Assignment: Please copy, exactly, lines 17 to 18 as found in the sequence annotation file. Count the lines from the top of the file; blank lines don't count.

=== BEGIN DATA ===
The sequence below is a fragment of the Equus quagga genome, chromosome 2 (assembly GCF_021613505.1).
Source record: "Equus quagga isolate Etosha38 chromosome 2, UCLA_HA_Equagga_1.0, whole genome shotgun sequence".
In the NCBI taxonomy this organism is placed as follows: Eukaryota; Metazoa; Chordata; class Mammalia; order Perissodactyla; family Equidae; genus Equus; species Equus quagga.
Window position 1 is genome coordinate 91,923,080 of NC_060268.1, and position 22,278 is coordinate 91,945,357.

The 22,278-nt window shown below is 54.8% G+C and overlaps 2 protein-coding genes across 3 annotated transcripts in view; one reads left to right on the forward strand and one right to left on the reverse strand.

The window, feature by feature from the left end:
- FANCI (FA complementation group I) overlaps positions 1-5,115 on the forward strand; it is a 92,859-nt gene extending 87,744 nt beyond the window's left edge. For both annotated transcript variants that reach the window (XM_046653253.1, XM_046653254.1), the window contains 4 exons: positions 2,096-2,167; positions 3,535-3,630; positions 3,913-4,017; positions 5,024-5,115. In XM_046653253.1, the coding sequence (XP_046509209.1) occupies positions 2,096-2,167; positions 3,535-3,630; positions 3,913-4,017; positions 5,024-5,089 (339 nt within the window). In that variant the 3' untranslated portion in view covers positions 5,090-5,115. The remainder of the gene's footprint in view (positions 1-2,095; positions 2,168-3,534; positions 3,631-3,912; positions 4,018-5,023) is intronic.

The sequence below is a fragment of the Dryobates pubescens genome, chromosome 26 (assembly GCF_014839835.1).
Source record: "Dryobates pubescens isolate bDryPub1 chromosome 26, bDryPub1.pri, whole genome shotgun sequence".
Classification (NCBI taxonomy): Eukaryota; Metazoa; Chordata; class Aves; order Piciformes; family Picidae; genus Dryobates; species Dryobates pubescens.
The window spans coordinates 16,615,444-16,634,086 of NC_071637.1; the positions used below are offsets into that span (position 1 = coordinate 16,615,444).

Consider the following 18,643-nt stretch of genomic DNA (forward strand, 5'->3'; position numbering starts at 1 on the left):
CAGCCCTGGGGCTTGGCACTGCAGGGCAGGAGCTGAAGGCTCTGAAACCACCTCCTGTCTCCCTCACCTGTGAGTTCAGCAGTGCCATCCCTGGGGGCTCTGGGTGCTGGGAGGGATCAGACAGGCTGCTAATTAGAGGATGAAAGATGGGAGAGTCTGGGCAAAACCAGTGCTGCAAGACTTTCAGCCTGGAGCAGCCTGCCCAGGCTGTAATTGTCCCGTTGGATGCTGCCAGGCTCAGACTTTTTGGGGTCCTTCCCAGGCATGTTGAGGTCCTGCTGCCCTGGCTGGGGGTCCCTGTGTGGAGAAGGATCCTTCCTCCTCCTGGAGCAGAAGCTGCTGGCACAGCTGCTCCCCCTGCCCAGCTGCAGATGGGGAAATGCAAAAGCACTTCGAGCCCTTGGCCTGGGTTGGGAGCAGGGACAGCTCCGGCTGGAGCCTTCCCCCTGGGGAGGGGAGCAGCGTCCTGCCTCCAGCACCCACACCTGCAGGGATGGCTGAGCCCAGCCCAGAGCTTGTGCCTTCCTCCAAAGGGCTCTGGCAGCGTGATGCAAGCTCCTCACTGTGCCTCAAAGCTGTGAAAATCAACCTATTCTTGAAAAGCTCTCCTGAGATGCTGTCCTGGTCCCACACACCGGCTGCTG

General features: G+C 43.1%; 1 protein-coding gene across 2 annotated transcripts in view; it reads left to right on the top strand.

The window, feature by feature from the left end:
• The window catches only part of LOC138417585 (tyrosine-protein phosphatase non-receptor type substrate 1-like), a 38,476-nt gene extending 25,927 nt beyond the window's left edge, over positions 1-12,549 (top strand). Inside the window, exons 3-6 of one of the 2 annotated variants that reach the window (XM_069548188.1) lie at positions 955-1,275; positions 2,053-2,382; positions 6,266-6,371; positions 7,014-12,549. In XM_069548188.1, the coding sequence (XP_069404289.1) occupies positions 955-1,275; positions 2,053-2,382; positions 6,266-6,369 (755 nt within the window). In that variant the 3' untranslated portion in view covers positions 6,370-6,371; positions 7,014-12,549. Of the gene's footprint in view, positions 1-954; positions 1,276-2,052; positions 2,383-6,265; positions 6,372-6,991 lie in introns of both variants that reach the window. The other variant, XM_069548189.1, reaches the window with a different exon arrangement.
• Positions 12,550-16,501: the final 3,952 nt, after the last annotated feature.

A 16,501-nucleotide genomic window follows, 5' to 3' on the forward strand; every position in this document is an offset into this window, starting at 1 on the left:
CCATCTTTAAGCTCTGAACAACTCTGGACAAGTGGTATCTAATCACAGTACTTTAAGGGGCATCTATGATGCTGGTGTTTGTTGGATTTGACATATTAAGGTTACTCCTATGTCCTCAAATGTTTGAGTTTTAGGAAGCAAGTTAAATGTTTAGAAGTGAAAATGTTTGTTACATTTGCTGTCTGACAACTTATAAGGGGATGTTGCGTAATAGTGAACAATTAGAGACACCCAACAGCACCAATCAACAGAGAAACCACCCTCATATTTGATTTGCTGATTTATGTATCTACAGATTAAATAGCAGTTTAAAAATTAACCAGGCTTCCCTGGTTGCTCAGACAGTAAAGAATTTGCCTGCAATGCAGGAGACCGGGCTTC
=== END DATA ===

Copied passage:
• Positions 12,550-16,501: the final 3,952 nt, after the last annotated feature.

A 16,501-nucleotide genomic window follows, 5' to 3' on the forward strand; every position in this document is an offset into this window, starting at 1 on the left: